An Overview of The United Nations

The United Nations was set up in the aftermath of World War II with the brief of aiming to foster dialogue and cooperation between sovereign nations after the devastation that was wrought on the world between 1939 and 1945.

The official date was 24 October 1945 and there were 51 founding members. Fast forward to 2017 and this worldwide organisation has a total of 193 members out of 195 recognised countries today.

The Holy See in the Vatican and the State of Palestine are non-member observer states.

The United Nations’ Headquarters is in the Manhattan District of New York in the United States of America, but it also has offices in Geneva in Switzerland, Nairobi in Kenya and Vienna in Austria.

The UN’s funding comes from its members and the mandate that it has includes keeping international peace and security. It is also tasked with promoting and safeguarding fundamental human rights around the world as well providing aid to nations in the event of disasters.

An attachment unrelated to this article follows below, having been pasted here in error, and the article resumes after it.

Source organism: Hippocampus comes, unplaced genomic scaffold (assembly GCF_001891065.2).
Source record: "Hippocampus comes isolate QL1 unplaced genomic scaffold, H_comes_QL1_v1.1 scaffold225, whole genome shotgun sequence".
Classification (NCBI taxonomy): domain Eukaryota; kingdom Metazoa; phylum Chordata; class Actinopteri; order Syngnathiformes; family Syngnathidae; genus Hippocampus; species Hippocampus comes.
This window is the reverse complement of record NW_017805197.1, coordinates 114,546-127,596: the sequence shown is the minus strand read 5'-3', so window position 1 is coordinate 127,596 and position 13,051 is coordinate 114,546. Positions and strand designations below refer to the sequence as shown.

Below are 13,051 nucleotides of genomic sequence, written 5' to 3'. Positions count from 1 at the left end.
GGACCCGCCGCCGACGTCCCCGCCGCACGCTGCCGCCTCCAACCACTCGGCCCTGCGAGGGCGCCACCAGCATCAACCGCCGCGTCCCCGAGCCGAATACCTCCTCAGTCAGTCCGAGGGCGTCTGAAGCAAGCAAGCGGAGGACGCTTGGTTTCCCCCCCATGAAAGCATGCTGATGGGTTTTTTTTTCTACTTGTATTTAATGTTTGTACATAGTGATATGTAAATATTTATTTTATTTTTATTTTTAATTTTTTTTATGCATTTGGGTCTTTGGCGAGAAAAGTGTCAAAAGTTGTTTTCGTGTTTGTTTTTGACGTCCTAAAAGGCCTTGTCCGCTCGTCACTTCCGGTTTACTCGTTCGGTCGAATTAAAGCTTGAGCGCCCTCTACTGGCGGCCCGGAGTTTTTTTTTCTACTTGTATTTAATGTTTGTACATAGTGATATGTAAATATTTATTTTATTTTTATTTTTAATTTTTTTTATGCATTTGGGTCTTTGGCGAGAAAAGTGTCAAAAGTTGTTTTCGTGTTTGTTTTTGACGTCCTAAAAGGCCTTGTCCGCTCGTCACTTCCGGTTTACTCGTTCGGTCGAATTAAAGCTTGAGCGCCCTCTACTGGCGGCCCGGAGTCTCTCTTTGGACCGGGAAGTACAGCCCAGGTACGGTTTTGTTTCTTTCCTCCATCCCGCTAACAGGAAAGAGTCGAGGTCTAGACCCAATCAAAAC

The United Nations also sends peacekeeping forces to areas of strife around the world and the troops involved are known as the “blue helmets” due to the colour of their head gear. One of the most famous deployments, which was widely seen to be unsuccessful at best, was when the former Soviet satellite state of Yugoslavia broke up and civil war ensued.

The United Nations also promotes development and encourages investment to be made in countries which are deemed to be lagging behind the rest of the world. The United Nations also coordinates its efforts with the International Red Cross, Red Crescent and Doctors without Borders, and many other international non governmental and not for profit organisations.

The UN is the best known international organisation and it has representations in all member and observer states.

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